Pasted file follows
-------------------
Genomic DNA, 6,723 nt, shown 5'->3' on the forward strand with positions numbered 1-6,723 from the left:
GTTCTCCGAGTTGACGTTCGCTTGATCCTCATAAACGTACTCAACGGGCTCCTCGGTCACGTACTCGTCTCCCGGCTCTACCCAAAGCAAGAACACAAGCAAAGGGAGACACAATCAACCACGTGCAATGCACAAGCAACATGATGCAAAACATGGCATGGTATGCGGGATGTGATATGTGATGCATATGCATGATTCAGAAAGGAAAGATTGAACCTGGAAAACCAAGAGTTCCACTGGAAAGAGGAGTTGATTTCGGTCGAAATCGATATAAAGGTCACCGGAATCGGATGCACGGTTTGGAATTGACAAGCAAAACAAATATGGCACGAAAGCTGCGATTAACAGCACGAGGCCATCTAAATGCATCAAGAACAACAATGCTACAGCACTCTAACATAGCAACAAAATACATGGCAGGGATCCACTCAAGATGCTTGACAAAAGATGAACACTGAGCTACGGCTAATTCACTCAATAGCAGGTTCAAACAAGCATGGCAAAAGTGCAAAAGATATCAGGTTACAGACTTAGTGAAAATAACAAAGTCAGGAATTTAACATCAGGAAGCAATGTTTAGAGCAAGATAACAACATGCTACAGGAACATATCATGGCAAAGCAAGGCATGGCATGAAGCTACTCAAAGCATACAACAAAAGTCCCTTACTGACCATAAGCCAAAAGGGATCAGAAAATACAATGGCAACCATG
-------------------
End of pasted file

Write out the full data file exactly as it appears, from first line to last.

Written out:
Genomic DNA, 6,723 nt, shown 5'->3' on the forward strand with positions numbered 1-6,723 from the left:
GTTCTCCGAGTTGACGTTCGCTTGATCCTCATAAACGTACTCAACGGGCTCCTCGGTCACGTACTCGTCTCCCGGCTCTACCCAAAGCAAGAACACAAGCAAAGGGAGACACAATCAACCACGTGCAATGCACAAGCAACATGATGCAAAACATGGCATGGTATGCGGGATGTGATATGTGATGCATATGCATGATTCAGAAAGGAAAGATTGAACCTGGAAAACCAAGAGTTCCACTGGAAAGAGGAGTTGATTTCGGTCGAAATCGATATAAAGGTCACCGGAATCGGATGCACGGTTTGGAATTGACAAGCAAAACAAATATGGCACGAAAGCTGCGATTAACAGCACGAGGCCATCTAAATGCATCAAGAACAACAATGCTACAGCACTCTAACATAGCAACAAAATACATGGCAGGGATCCACTCAAGATGCTTGACAAAAGATGAACACTGAGCTACGGCTAATTCACTCAATAGCAGGTTCAAACAAGCATGGCAAAAGTGCAAAAGATATCAGGTTACAGACTTAGTGAAAATAACAAAGTCAGGAATTTAACATCAGGAAGCAATGTTTAGAGCAAGATAACAACATGCTACAGGAACATATCATGGCAAAGCAAGGCATGGCATGAAGCTACTCAAAGCATACAACAAAAGTCCCTTACTGACCATAAGCCAAAAGGGATCAGAAAATACAATGGCAACCATG